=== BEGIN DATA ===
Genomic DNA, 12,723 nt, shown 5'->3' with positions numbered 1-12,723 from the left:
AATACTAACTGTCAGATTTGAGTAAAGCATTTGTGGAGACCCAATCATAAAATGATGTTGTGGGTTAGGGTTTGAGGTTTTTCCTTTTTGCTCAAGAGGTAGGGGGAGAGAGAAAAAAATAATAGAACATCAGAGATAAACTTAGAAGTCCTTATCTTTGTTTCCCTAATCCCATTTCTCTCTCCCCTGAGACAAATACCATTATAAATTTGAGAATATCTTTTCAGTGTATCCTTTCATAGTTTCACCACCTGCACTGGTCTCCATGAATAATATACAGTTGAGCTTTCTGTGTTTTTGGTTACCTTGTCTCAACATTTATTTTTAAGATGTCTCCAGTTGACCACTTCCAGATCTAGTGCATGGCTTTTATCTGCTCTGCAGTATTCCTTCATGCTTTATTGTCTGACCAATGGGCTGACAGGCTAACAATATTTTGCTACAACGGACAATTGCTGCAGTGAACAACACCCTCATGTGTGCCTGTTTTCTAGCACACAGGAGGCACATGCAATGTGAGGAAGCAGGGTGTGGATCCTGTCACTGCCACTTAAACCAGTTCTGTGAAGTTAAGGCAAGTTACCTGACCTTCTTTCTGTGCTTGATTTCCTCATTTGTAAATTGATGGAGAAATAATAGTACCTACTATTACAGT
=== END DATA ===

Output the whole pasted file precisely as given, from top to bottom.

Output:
Genomic DNA, 12,723 nt, shown 5'->3' with positions numbered 1-12,723 from the left:
AATACTAACTGTCAGATTTGAGTAAAGCATTTGTGGAGACCCAATCATAAAATGATGTTGTGGGTTAGGGTTTGAGGTTTTTCCTTTTTGCTCAAGAGGTAGGGGGAGAGAGAAAAAAATAATAGAACATCAGAGATAAACTTAGAAGTCCTTATCTTTGTTTCCCTAATCCCATTTCTCTCTCCCCTGAGACAAATACCATTATAAATTTGAGAATATCTTTTCAGTGTATCCTTTCATAGTTTCACCACCTGCACTGGTCTCCATGAATAATATACAGTTGAGCTTTCTGTGTTTTTGGTTACCTTGTCTCAACATTTATTTTTAAGATGTCTCCAGTTGACCACTTCCAGATCTAGTGCATGGCTTTTATCTGCTCTGCAGTATTCCTTCATGCTTTATTGTCTGACCAATGGGCTGACAGGCTAACAATATTTTGCTACAACGGACAATTGCTGCAGTGAACAACACCCTCATGTGTGCCTGTTTTCTAGCACACAGGAGGCACATGCAATGTGAGGAAGCAGGGTGTGGATCCTGTCACTGCCACTTAAACCAGTTCTGTGAAGTTAAGGCAAGTTACCTGACCTTCTTTCTGTGCTTGATTTCCTCATTTGTAAATTGATGGAGAAATAATAGTACCTACTATTACAGT